Recursive Textural Alchemy [2016-11-21]British experimental musician Robin Storey, the man behind the Rapoon project and former member of avant-garde sound-scape collective Zoviet France, was one of the first to pioneer a style of mesmeric ambient electronic music utilizing delays and looping techniques, sustaining fragments of sound until they became vast environments. Storey has remained quite prolific to this day, releasing several albums of new (and rediscovered old) sounds a year. He was kind enough to provide thoughtful, thorough and elucidating answers to my questions.
M[m]:What was your live set up when Rapoon began, as opposed to now? How are the visuals for your live shows created?
RS Live set-up when Rapoon began was based around a four track cassette portastudio. (Tascam 426)Small instruments and a microphone. A simple sampler (Yamaha SU 10) was a later addition. Everything was mixed through the desk part of the portastudio and tapes used were very much live improvisation as I am useless at labelling the content of tapes and so every time it was a surprise.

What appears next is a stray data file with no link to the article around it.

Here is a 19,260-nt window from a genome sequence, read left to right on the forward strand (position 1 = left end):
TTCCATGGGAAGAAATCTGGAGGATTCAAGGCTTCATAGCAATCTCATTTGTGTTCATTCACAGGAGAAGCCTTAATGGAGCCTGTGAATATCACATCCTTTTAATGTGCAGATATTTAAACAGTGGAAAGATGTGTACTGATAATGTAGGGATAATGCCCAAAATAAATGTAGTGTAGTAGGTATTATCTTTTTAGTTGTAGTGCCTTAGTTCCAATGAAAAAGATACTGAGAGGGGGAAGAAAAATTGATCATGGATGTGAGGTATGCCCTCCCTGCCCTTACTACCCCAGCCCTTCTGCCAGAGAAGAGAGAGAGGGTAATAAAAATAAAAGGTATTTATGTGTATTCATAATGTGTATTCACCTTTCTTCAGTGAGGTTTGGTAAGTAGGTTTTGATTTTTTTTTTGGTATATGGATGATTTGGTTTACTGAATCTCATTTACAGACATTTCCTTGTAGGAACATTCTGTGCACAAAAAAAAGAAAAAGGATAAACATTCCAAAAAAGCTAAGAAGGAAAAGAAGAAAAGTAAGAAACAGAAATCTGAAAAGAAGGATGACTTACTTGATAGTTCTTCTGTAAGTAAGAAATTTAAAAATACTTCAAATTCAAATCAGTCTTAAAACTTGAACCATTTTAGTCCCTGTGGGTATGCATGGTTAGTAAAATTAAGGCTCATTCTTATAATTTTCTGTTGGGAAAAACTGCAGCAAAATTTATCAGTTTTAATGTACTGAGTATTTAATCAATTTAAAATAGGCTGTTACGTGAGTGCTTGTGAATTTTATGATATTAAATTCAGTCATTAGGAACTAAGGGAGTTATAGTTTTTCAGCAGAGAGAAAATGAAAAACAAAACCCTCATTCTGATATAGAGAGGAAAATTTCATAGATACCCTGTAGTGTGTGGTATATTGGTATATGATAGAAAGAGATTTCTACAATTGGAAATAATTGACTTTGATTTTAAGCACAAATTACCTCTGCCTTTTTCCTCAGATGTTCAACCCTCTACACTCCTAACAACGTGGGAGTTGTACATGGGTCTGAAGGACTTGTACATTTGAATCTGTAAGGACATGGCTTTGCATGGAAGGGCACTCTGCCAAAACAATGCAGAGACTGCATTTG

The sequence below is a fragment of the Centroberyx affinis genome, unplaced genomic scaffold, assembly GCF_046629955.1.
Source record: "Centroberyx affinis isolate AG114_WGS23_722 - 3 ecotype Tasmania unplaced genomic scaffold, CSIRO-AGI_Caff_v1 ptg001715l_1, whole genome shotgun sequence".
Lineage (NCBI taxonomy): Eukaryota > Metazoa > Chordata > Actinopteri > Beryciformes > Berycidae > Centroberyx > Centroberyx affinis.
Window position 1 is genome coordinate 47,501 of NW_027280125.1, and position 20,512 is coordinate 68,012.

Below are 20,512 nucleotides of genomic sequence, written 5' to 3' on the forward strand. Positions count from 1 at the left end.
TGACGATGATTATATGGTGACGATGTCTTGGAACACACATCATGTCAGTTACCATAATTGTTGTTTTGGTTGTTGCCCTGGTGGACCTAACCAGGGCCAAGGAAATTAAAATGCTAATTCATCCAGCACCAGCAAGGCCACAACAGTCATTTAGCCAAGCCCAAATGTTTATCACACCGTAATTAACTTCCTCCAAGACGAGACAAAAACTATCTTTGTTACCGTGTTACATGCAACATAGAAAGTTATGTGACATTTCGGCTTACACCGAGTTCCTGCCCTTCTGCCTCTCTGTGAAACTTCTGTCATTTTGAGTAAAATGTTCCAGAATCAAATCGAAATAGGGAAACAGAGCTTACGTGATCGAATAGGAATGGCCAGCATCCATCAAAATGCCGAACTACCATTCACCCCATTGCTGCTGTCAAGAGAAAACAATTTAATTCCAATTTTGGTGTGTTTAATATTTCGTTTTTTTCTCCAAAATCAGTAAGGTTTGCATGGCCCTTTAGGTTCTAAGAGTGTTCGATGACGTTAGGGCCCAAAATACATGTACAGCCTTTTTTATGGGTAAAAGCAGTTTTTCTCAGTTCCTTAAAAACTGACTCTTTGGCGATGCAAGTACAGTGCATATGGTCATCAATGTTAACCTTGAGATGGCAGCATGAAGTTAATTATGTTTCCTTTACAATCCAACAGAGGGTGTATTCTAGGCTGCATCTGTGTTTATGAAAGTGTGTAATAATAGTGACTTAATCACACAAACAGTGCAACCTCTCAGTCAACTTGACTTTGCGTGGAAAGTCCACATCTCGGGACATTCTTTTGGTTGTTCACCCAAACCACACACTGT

These days I use a small mixer with effects ( Alto 12-4-2 FX ) so that I can still do all mixing live on stage. I generally use one microphone into the desk and one into the front of house desk. There is a further microphone on the sampler/keyboard I use ( ..a Korg Microcomoser.) I use a Mac laptop running Ableton Live and a controller for the software (Akai apc mini) I still bring small instruments to play live and the Yamaha SU 10 is still going strong. I just bought a Korg Volca sample player so I am looking forward to incorporating that into the performance.
Everything is improvised on the night. I don’t have a “set’ as such, just a hard drive with lots of different sounds and files on there that I use at random.